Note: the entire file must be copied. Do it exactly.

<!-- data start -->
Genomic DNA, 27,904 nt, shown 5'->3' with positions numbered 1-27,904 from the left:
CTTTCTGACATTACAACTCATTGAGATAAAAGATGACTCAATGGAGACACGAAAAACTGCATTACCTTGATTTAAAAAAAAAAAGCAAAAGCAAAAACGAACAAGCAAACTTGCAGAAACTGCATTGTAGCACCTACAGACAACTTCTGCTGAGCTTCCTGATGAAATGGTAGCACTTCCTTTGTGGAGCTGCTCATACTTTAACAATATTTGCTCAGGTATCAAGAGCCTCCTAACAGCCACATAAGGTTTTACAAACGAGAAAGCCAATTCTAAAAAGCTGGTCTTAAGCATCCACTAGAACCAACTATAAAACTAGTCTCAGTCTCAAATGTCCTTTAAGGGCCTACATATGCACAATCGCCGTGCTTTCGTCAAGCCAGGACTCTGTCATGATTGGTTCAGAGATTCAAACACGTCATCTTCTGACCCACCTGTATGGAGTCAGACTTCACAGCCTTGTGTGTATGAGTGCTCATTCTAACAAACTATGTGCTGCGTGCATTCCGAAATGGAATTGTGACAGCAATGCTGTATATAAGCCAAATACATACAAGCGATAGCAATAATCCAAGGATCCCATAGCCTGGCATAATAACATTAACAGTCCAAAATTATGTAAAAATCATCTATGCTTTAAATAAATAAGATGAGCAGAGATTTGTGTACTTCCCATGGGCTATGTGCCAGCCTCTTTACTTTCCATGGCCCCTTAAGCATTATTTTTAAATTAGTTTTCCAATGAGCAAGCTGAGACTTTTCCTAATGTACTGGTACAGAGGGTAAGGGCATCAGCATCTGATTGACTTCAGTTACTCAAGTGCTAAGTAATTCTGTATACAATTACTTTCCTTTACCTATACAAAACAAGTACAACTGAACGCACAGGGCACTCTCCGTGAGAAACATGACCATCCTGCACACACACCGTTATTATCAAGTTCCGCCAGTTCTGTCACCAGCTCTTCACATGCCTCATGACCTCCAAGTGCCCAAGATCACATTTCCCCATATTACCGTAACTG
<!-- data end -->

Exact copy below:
Genomic DNA, 27,904 nt, shown 5'->3' with positions numbered 1-27,904 from the left:
CTTTCTGACATTACAACTCATTGAGATAAAAGATGACTCAATGGAGACACGAAAAACTGCATTACCTTGATTTAAAAAAAAAAAGCAAAAGCAAAAACGAACAAGCAAACTTGCAGAAACTGCATTGTAGCACCTACAGACAACTTCTGCTGAGCTTCCTGATGAAATGGTAGCACTTCCTTTGTGGAGCTGCTCATACTTTAACAATATTTGCTCAGGTATCAAGAGCCTCCTAACAGCCACATAAGGTTTTACAAACGAGAAAGCCAATTCTAAAAAGCTGGTCTTAAGCATCCACTAGAACCAACTATAAAACTAGTCTCAGTCTCAAATGTCCTTTAAGGGCCTACATATGCACAATCGCCGTGCTTTCGTCAAGCCAGGACTCTGTCATGATTGGTTCAGAGATTCAAACACGTCATCTTCTGACCCACCTGTATGGAGTCAGACTTCACAGCCTTGTGTGTATGAGTGCTCATTCTAACAAACTATGTGCTGCGTGCATTCCGAAATGGAATTGTGACAGCAATGCTGTATATAAGCCAAATACATACAAGCGATAGCAATAATCCAAGGATCCCATAGCCTGGCATAATAACATTAACAGTCCAAAATTATGTAAAAATCATCTATGCTTTAAATAAATAAGATGAGCAGAGATTTGTGTACTTCCCATGGGCTATGTGCCAGCCTCTTTACTTTCCATGGCCCCTTAAGCATTATTTTTAAATTAGTTTTCCAATGAGCAAGCTGAGACTTTTCCTAATGTACTGGTACAGAGGGTAAGGGCATCAGCATCTGATTGACTTCAGTTACTCAAGTGCTAAGTAATTCTGTATACAATTACTTTCCTTTACCTATACAAAACAAGTACAACTGAACGCACAGGGCACTCTCCGTGAGAAACATGACCATCCTGCACACACACCGTTATTATCAAGTTCCGCCAGTTCTGTCACCAGCTCTTCACATGCCTCATGACCTCCAAGTGCCCAAGATCACATTTCCCCATATTACCGTAACTG